The exodus of cash from municipal bond mutual funds has slowed down as the November spike in yields attracted buyers back into the market, following a few frightening weeks of outflows.
Municipal bond mutual funds that report their figures weekly posted a net outflow of $468.8 million during the week ended Dec. 1, according to Lipper FMI.
Though this was the third straight week of outflows, the seepage of cash from the $513 billion municipal fund industry decidedly slowed down following a turbulent couple of weeks last month.
November saw both the heaviest and the third-heaviest weekly outflows in history, with $3.1 billion and $2.3 billion withdrawn in consecutive weeks, based on Lipper data.
This was the heftiest withdrawal over any consecutive two-week period, by more than $1 billion.
Preliminary numbers from the Investment Company Institute paint an even more dire picture, with $7.6 billion withdrawn over a two-week period in the middle of November.
Lipper data shows municipal funds are coughing up $1.32 billion a week based on the four-week moving average, which is the highest since the throes of the financial crisis in 2008.
Outflows now appear to be easing.
“I don’t think we should read too much into the outflows,” said Ashton Goodfield, head of municipal bond trading at DWS Investments. “They seem to be moderating now and they could easily come back to positive.”
Last month’s outflows came at an inopportune time. The market was trying to digest nearly $11 billion in new issuance the second week of November, according to Bloomberg LP, and $14.8 billion the week after that.
A pivotal moment came on Nov. 11, when Standard & Poor’s downgraded $22 billion of tobacco bonds out of investment grade.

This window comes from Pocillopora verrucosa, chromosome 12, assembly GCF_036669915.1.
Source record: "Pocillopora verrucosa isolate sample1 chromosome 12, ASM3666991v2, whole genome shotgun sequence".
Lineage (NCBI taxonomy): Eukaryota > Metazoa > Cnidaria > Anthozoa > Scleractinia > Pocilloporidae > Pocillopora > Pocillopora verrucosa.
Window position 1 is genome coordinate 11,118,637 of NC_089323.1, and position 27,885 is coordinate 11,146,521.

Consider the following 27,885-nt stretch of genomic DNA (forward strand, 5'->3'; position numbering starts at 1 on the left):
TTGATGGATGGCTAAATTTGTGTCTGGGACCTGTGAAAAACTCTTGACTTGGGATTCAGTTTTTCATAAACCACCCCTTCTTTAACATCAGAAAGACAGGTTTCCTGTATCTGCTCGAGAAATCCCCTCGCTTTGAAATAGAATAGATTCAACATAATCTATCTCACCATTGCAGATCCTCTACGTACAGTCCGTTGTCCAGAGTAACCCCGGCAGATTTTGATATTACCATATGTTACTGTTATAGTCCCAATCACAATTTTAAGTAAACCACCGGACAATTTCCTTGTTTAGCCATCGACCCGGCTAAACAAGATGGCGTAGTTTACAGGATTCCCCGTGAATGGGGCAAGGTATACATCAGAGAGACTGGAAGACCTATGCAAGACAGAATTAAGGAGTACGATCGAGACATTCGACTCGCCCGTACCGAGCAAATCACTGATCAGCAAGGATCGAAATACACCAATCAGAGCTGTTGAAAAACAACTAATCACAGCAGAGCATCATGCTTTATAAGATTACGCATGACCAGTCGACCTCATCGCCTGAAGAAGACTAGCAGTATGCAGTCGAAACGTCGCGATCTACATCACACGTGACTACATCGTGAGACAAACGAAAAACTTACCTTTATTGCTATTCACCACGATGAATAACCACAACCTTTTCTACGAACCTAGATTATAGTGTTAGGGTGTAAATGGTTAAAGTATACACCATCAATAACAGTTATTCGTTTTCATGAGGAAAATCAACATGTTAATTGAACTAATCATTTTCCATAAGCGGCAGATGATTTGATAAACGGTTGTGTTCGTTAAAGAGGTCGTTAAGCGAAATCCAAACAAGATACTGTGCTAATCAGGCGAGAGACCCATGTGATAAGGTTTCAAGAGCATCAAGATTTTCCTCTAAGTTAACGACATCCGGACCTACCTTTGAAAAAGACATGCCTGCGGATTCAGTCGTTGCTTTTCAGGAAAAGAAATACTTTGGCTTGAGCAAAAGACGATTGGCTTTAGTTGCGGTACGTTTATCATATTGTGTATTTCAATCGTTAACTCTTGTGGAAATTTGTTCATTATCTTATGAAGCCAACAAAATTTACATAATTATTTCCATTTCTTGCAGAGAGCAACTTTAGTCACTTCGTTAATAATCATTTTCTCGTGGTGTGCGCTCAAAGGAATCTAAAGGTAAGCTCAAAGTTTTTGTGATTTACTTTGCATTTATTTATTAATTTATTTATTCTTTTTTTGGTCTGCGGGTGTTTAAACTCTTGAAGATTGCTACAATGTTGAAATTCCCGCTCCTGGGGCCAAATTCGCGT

James Ahn, a portfolio manager with J.P. Morgan Funds, said the tobacco downgrade catalyzed a spasmodic domino effect across the municipal market.
With billions of dollars of tobacco securitizations knocked to junk, tax-free high-yield fund managers, who are big owners of tobacco bonds, began “looking to get ahead of potentially large outflows” from investors who wanted to stay in investment-grade products, according to Ahn.
Because tobacco bond prices were under pressure, he said these funds sold their highest-quality bonds first.
“All the severe selling began with the highest-quality holdings by these high-yield funds first, which resulted in broad price erosion,” Ahn said. “We saw them looking to build ample liquidity in preparation. Given the degree or the vigor of the outflows seen during prior periods of severe redemption activity, the high-yield fund managers were bracing for the worst.”
Thus, a downgrade of tobacco bonds bludgeoned the broader market.
Yields on long-term tax-free bonds spiraled up 37 basis points in two weeks, according to the Municipal Market Advisors scale, and several issuers shelved deals because the market turmoil made the economics unpalatable.
Muni mutual funds reported $14.1 billion in market losses during the two weeks ended Nov. 17 as tax-free bonds returned negative 3.8%, according to a Standard & Poor’s index.
The market began to calm down after Nov. 17, with yields pulling back in about 15 basis points.
Funds reported $978.4 million in market gains last week, according to Lipper.
“Pretty quickly, there was a bid in the market; there was a lot of interest in buying bonds,” said Dan Solender, director of municipal bond management at Lord Abbett. “When things appeared to stabilize, things bounced back pretty quickly.”
DWS’ Goodfield pointed out that certain deals people were worried about — such as California’s $1.13 billion general obligation sale or the $1.5 billion Illinois Railsplitter Tobacco Settlement Authority securitization — did well, drawing a lot of retail interest.
Municipal bonds have returned 1.4% since Nov. 17, which was the apex of mutual fund outflows and the near-term peak for yields on the 30-year MMA scale.
“The sell-off didn’t last that long,” Goodfield said. “I don’t think buying interest of munis has waned as much as mutual fund outflows might suggest.”
J.P. Morgan’s Ahn remains concerned that continuing stress on tobacco bonds could prompt high-yield managers to sell more of their high-quality holdings, rejuvenating the November domino effect, though likely to a lesser extent.